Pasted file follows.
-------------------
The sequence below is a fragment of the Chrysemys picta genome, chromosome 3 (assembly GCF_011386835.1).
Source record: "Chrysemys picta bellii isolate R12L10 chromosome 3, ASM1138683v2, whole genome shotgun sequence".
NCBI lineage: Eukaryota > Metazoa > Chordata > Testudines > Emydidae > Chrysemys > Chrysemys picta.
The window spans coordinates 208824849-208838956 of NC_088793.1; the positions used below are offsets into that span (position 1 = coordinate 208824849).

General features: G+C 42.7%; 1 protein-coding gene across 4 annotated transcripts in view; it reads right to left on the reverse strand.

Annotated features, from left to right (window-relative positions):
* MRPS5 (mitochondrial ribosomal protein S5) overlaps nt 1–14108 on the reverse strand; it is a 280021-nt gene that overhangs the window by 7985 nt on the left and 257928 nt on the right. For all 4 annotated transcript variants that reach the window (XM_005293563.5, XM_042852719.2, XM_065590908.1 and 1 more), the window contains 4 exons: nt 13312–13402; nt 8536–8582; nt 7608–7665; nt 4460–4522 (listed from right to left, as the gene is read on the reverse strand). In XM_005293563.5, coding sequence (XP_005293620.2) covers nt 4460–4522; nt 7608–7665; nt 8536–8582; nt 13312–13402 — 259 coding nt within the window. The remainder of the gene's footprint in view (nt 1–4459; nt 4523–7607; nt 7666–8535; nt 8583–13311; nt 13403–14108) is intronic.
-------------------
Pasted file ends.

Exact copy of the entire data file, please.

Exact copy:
The sequence below is a fragment of the Chrysemys picta genome, chromosome 3 (assembly GCF_011386835.1).
Source record: "Chrysemys picta bellii isolate R12L10 chromosome 3, ASM1138683v2, whole genome shotgun sequence".
NCBI lineage: Eukaryota > Metazoa > Chordata > Testudines > Emydidae > Chrysemys > Chrysemys picta.
The window spans coordinates 208824849-208838956 of NC_088793.1; the positions used below are offsets into that span (position 1 = coordinate 208824849).

General features: G+C 42.7%; 1 protein-coding gene across 4 annotated transcripts in view; it reads right to left on the reverse strand.

Annotated features, from left to right (window-relative positions):
* MRPS5 (mitochondrial ribosomal protein S5) overlaps nt 1–14108 on the reverse strand; it is a 280021-nt gene that overhangs the window by 7985 nt on the left and 257928 nt on the right. For all 4 annotated transcript variants that reach the window (XM_005293563.5, XM_042852719.2, XM_065590908.1 and 1 more), the window contains 4 exons: nt 13312–13402; nt 8536–8582; nt 7608–7665; nt 4460–4522 (listed from right to left, as the gene is read on the reverse strand). In XM_005293563.5, coding sequence (XP_005293620.2) covers nt 4460–4522; nt 7608–7665; nt 8536–8582; nt 13312–13402 — 259 coding nt within the window. The remainder of the gene's footprint in view (nt 1–4459; nt 4523–7607; nt 7666–8535; nt 8583–13311; nt 13403–14108) is intronic.